• Include your request in a larger conversation about finances. Marriage means that you and your spouse will share at least some financial assets and debts, so it is in the best interest of any couple to discuss finances openly before deciding to get married. As you start to learn more about each other’s financial needs and goals, you may find a good opportunity to raise the subject of a prenuptial agreement.
  • Explain your reasoning. When you ask your partner about creating a prenuptial agreement, do your best to make it clear why it is so important to you. If your partner understands your desire to provide for your children or retain control over a business in which you have invested significant time and energy, he or she may be more open to supporting your needs.
  • Be open to your partner’s needs and concerns. At the same time, make an effort to listen to and understand your partner’s concerns. You may need to reassure your partner of your love and commitment, but you should also be open to his or her requests for terms in the agreement that protect his or her own interests.
  • Do not put it off. A request for a prenuptial agreement weeks before your marriage is likely to raise more red flags than a request as soon as possible after your engagement, or even before it. Giving your partner an opportunity to process your request is one of the best ways to ensure that it does not lead to conflict.

It may also help to let your partner know that in Illinois, a prenuptial agreement can be modified at any time as long as both partners agree. However, under no circumstances should you attempt to manipulate, coerce, or force your partner into signing a prenuptial agreement, as any of these behaviors can make the agreement invalid, not to mention the damage that such actions could cause in your relationship.

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Lombard divorce attorneysIn many marriages, an imbalance in income means that one spouse relies on the other for financial support to maintain their accustomed standard of living. When these marriages end in divorce, it can be especially hard for the lower-income spouse to recover financially. Thankfully, Illinois courts will often award spousal support or maintenance in these cases, but it is important to note that this is usually not a permanent solution. If you rely on spousal support, you should be aware of the circumstances under which those payments can end and plan accordingly.

Standard Duration of Spousal Support in Illinois

If the court determines that spousal maintenance is necessary, the duration of payment is typically calculated based on the length of the marriage, starting at 20 percent of the length of the marriage for marriages shorter than 5 years. For example, a marriage of 4 years would result in 9 to 10 months of spousal support. The duration increases by 4 percent of the length of the marriage for each additional year up to 20, at which point the court may award spousal support for a period equal to the entire length of the marriage or indefinitely.

If you are the spouse receiving support, understanding these calculations can help you make plans for increasing your personal income in the future, perhaps by continuing your education or seeking new career opportunities so that you can fully support yourself by the time the payments terminate.

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DuPage County family law attorneysAfter your divorce is finalized, you may be looking for a fresh start, perhaps in the form of a change of scenery. However, if you share children with your ex, relocating after your divorce is not as simple as picking a spot on the map. You should think carefully about whether the move is in your children’s best interests, and even if you decide that relocation is the right decision, there are important procedures you must follow to ensure your relocation is legal.

Possible Reasons for Relocation

Moving with your children after a divorce is a major decision that affects your entire family. However, there are situations in which it may make sense. For example, relocation can be a good decision if:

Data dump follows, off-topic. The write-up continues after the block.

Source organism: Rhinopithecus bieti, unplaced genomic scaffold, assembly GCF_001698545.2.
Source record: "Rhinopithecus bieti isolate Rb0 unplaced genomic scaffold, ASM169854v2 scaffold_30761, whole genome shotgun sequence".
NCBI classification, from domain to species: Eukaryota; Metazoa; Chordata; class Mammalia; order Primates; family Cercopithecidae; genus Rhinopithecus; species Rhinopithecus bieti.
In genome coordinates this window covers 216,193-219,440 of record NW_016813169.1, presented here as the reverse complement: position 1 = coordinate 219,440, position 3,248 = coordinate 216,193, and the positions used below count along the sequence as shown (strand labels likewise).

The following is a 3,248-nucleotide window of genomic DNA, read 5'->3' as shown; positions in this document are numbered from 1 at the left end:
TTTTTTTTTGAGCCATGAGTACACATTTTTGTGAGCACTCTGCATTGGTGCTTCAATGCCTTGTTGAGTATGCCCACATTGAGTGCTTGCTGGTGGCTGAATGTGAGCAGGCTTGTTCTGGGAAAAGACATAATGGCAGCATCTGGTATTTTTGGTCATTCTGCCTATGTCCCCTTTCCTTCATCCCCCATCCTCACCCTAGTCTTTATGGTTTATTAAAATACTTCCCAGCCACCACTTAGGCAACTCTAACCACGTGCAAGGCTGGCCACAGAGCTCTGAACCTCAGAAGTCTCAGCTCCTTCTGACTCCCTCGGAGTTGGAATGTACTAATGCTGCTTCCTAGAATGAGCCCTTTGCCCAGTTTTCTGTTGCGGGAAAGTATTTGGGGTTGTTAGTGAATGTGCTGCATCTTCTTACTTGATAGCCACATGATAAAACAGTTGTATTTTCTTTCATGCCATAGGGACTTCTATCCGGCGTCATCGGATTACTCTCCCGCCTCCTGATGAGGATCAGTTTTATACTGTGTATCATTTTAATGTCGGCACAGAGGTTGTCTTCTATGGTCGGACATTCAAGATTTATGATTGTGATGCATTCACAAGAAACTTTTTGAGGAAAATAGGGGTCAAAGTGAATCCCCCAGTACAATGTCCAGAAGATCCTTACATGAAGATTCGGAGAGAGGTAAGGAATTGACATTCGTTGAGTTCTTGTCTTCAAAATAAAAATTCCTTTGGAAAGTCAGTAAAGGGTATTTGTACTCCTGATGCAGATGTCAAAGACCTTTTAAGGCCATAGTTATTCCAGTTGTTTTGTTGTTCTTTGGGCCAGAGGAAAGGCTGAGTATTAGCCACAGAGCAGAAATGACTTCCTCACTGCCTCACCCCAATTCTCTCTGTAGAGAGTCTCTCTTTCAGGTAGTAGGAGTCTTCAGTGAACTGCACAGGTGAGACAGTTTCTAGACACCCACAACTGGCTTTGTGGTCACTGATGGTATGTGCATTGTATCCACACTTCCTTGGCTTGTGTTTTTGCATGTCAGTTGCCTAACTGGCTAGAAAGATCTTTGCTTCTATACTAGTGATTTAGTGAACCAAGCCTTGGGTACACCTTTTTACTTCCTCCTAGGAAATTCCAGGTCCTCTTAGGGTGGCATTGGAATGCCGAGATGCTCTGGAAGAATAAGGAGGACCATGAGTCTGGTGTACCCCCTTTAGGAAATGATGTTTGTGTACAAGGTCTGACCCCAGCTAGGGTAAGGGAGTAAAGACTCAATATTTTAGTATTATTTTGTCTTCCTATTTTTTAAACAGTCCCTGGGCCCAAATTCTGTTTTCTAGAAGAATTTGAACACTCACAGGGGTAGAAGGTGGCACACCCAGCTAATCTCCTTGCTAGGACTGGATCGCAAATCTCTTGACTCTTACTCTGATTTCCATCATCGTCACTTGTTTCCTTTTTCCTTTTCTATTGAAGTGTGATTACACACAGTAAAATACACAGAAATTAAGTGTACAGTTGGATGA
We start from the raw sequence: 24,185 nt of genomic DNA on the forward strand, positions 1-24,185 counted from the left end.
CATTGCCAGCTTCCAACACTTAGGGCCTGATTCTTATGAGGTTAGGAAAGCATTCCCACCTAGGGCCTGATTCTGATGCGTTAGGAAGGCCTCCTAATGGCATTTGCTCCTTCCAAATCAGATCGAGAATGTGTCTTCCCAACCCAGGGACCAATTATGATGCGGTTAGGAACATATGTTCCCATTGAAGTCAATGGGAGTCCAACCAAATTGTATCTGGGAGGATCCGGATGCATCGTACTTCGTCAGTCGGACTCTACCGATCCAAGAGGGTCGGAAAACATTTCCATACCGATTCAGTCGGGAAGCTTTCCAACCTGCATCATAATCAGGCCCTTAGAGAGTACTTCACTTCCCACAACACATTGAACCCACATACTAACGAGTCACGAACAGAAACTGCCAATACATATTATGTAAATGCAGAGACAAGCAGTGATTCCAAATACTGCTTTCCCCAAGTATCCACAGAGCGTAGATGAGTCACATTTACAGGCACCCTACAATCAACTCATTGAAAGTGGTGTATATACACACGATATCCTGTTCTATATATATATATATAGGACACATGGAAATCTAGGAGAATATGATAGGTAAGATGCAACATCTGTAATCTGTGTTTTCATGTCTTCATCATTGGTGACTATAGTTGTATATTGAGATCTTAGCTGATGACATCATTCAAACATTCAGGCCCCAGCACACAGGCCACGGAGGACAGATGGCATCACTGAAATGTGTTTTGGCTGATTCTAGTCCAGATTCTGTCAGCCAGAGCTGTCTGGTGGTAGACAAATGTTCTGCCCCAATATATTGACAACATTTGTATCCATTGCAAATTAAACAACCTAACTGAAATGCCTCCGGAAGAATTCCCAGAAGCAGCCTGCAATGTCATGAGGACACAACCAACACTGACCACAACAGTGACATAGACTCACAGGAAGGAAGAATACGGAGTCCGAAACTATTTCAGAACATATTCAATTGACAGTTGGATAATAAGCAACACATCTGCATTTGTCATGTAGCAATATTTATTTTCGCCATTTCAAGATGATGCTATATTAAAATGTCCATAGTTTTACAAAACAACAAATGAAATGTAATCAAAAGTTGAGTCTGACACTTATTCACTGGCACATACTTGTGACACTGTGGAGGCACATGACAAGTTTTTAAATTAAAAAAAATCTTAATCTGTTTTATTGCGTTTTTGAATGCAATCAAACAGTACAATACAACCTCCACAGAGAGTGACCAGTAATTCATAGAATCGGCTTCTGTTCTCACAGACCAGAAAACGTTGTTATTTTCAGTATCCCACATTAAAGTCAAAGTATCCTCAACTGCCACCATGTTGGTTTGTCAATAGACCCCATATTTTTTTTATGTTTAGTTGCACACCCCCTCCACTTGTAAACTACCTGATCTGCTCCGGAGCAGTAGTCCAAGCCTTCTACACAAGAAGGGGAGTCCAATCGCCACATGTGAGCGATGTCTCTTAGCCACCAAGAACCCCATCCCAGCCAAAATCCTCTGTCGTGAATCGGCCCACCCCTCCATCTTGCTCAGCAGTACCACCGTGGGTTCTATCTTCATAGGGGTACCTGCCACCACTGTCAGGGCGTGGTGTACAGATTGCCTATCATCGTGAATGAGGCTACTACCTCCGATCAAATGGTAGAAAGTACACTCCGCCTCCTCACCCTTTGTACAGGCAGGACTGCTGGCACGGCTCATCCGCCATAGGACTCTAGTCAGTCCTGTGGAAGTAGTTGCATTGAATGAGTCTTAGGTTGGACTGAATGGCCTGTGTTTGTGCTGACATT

• The move allows you to better provide for your children. You may have a good case for relocation if you are moving to accept a job offer that advances your career and increases your income, or to pursue higher education that increases your job opportunities.
  • The move allows you or your children to pursue an important opportunity. If the reason for your move is directly related to your children, perhaps to allow them to attend a better school or participate in a cherished extracurricular activity, you may have a good case that the move is in your children’s best interests.
  • The move brings you closer to extended family. Relocating closer to your family not only gives your children the opportunity to build stronger relationships with them, but may also give you access to a better support system that can assist in the raising of your children.
  • Your children are able to maintain their relationship with the other parent. Presuming that your ex is a fit parent, it is important that your relocation does not damage your children’s relationship with him or her. If you choose to move, you should work with your ex to update your parenting plan and arrange for regular travel so that your kids can still spend time with both of you.

Obtaining Approval for Relocation in Illinois

If you plan to move with your child out of state or at least 25 from your current home (50 miles, if you already live outside of the immediate Chicago area), you will likely need to obtain legal approval to do so. First, you must provide reasonable written notice to the other parent, usually at least 60 days before the move. From there, the best-case scenario is that your ex consents to the relocation and is willing to work with you on an updated parenting plan. However, if your ex does not consent, you will need to file a petition for relocation and demonstrate to the court that the move is in your children’s best interests.

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Whether you are going through a divorce, injured in an accident, need to file a workers' compensation claim, charged with a crime, immigrating to the United States, or need to file for bankruptcy, Mevorah Law Offices LLC can help. Our trial lawyers have over 40 years of experience helping clients throughout Northern Illinois from four offices in Lombard, Bloomindale, Naperville, St. Charles, and Chicago.

Steven Mevorah has assembled experienced attorneys under one roof so that his clients need not search for a new attorney each time they need help. Mr. Mevorah has also established a wide network of additional attorneys so that his clients merely need to stop by Mevorah Law Offices LLC to find the attorney they need.